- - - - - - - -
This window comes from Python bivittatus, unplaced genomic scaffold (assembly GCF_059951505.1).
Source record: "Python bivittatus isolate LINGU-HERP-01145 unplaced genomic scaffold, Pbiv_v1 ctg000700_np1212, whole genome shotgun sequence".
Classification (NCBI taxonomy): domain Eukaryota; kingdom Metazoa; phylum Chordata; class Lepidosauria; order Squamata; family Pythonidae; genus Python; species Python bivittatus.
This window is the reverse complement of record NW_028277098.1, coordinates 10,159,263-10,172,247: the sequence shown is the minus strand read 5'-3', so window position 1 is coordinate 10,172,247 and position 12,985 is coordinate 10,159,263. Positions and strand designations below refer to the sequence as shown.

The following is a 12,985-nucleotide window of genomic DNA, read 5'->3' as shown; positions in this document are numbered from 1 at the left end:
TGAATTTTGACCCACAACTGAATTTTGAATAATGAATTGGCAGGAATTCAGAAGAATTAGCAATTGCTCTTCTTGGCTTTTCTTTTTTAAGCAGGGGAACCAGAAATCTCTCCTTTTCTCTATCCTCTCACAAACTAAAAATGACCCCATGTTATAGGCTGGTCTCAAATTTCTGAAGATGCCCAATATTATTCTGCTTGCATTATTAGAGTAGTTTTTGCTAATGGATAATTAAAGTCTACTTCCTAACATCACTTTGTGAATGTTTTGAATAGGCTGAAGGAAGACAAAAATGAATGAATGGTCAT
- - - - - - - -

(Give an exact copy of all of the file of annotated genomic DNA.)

This window comes from Python bivittatus, unplaced genomic scaffold (assembly GCF_059951505.1).
Source record: "Python bivittatus isolate LINGU-HERP-01145 unplaced genomic scaffold, Pbiv_v1 ctg000700_np1212, whole genome shotgun sequence".
Classification (NCBI taxonomy): domain Eukaryota; kingdom Metazoa; phylum Chordata; class Lepidosauria; order Squamata; family Pythonidae; genus Python; species Python bivittatus.
This window is the reverse complement of record NW_028277098.1, coordinates 10,159,263-10,172,247: the sequence shown is the minus strand read 5'-3', so window position 1 is coordinate 10,172,247 and position 12,985 is coordinate 10,159,263. Positions and strand designations below refer to the sequence as shown.

The following is a 12,985-nucleotide window of genomic DNA, read 5'->3' as shown; positions in this document are numbered from 1 at the left end:
TGAATTTTGACCCACAACTGAATTTTGAATAATGAATTGGCAGGAATTCAGAAGAATTAGCAATTGCTCTTCTTGGCTTTTCTTTTTTAAGCAGGGGAACCAGAAATCTCTCCTTTTCTCTATCCTCTCACAAACTAAAAATGACCCCATGTTATAGGCTGGTCTCAAATTTCTGAAGATGCCCAATATTATTCTGCTTGCATTATTAGAGTAGTTTTTGCTAATGGATAATTAAAGTCTACTTCCTAACATCACTTTGTGAATGTTTTGAATAGGCTGAAGGAAGACAAAAATGAATGAATGGTCAT